Culture samples were adjusted to an optical density at 600 nm of 2.0 in a final volume of 100 μl. Then, proteinase K-digested whole-cell lysates were prepared as described previously , and LPS was separated on 14% acrylamide gels using a Tricine-sodium dodecyl sulfate (SDS) buffer system . Gel loadings were normalized so that each sample represented the same number of cells. Gels were silver stained by a modification of the procedure of Tsai and Frasch [46, 47].
Samples preparation and 2D-PAGE
Cells (200 mg) were harvested by centrifugatio n (7,000 × g for 15 min at 25°C) from liquid cultures or were collected with an inoculation loop from agar plates. Pellets were washed four times in sonication buffer (40 mM Tris pH 8.15; 1 mM PMSF). Cells were disrupted by sonication (Misonix XL2020) and the sample was incubated on ice for 10 min with 50 μg/ml of DNAase. Cell debris was removed by centrifugation and then the sample was washed and concentrated (to half of the total volume) by using a Microcon® YM-3 filter unit (10,000 × g, 4°C). Protein quantitation was performed using Bio-Rad Protein Assay® system. A total of 500 μg of proteins was precipitated through Ready-Prep 2D Cleanup Bio-Rad® kit.
Precipitated proteins were resuspended in 300 μL IEF buffer (7 M urea, 2 M thiourea, 4% CHAPS, 0.0002% bromophenol blue) followed by the addition of DTT to 100 mM and 0.2% Bio-Rad ampholytes and the sample mix was incubated for 1 h at 25°C. The entire volume was loaded in the Protean® IEF focusing tray (17 cm) using the following strips pH ranges: 4.7-5.9/5-8/3-10NL (ReadyStrip™ IPG) that were actively rehydrated at 50 V for 12 h. The focusing step was performed at 250 V for 15 min; 2,000 V for 2 h; 8,000 V for 4 h and finally 10,000 V for 11 h, all the steps at 20°C. Focused proteins in the strip were then incubated at 25°C with gentle agitation for 15 min in equilibrium buffer (6 M urea; 2% SDS; 0,05 M Tris/Cl pH 8.8; 20% glycerol) containing 2% DTT and then 15 min in equilibrium buffer containing 2.5% iodoacetamide. Finally, the strip was placed onto a 12.5% polyacrilamide gel for the second dimension in Protean® II (Bio-Rad) system at 50 V for 23 h. The gels were fixed for 1 h (50% ethanol; 2% phosphoric acid), stained for 3 h (0,12% CBB G-250; 10% phosphoric acid; 10% ammonium sulphate; 20% methanol) and then washed three times with 15% methanol.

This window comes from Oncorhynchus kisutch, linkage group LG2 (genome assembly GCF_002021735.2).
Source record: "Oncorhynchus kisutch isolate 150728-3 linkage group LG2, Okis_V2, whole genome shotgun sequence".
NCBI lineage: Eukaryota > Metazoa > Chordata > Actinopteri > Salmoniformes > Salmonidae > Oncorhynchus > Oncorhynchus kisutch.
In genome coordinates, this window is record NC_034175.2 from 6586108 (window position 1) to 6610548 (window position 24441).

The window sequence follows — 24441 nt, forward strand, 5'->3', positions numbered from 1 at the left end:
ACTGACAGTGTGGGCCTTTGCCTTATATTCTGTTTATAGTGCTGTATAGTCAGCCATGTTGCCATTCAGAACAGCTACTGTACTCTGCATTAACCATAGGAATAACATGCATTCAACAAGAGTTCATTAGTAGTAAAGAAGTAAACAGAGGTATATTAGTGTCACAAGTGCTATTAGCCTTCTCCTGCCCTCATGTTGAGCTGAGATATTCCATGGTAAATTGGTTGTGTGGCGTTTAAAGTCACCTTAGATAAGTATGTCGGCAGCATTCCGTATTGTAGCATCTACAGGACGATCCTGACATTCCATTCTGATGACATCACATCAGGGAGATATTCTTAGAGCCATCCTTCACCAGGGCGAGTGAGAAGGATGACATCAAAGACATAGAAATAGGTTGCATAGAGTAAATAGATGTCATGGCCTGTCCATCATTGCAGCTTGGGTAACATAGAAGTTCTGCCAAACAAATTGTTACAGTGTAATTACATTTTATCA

Digital images of the gels were analyzed and spots quantified using Delta2D v.3.6 software. Spot volume was normalized as a percentage of the total volume of all spots on the corresponding gel and also manually confirmed. The threshold for accepting a meaningful variation was a factor of 2.0 (p < 0,05). A total of 81 proteins spots showing differences in the expression pattern between control and polyP(-) strains (three independent replicates) were selected for further MS analysis.
In-gel protein digestion and sample preparation
Spots of interest from Coomassie blue-stained 2D gels were excised manually, deposited in 96-well plates and processed automatically in a Proteineer DP (Bruker Daltonics, Bremen, Germany). The digestion protocol used was based on Schevchenko et al.  with minor variations: gel plugs were washed firstly with 50 mM ammonium bicarbonate and secondly with acetonitrile (ACN) prior to reduction with 10 mM DTT in 25 mM ammonium bicarbonate solution, and alkylation was carried out with 55 mM IAA in 50 mM ammonium bicarbonate solution. Gel pieces were then rinsed with 50 mM ammonium bicarbonate and with ACN, and then dried under a stream of nitrogen. Modified porcine trypsin (sequencing grade; Promega, Madison WI) was added at a final concentration of 16 ng/μl in 25% ACN/50 mM ammonium bicarbonate solution and the digestion took place at 37°C for 6 h. The reaction was stopped by adding 0.5% TFA for peptide extraction. Tryptic peptides were dried by speed-vacuum centrifugation and resuspended in 4 μl of MALDI solution. A 0.8 μl aliquot of each peptide mixture was deposited onto a 386-well OptiTOF™ Plate (Applied Biosystems, Framingham, MA, USA) and allowed to dry at room temperature. A 0.8 μl aliquot of matrix solution (3 mg/mL CHCA in MALDI solution) was then added onto dried digest and allowed to dry at room temperature.
MALDI peptide mass fingerprinting, MS/MS analysis and database searching
For MALDI-TOF/TOF analysis, samples were automatically acquired in an ABi 4800 MALDI TOF/TOF mass spectrometer (Applied Biosystems, Framingham, MA, USA) in positive ion reflector mode (ion acceleration voltage was 25 kV for MS acquisition and 1 kV for MSMS) and the spectra were stored into the ABi 4000 Series Explorer Spot Set Manager. PMF and MSMS fragment ion spectra were smoothed and corrected to zero baseline using routines embedded in ABi 4000 Series Explorer Software v3.6. Each PMF spectrum was internally calibrated with the mass signals of trypsin autolysis ions to reach a typical mass measurement accuracy of <25 ppm. Known trypsin and keratin mass signals, as well as potential sodium and potassium adducts (+21 Da and +39 Da) were removed from the peak list. To submit the combined PMF and MS/MS data to MASCOT software v.2.1 (Matrix Science, London, UK), GPS Explorer v4.9 was used, searching in the non-redundant NCBI protein database.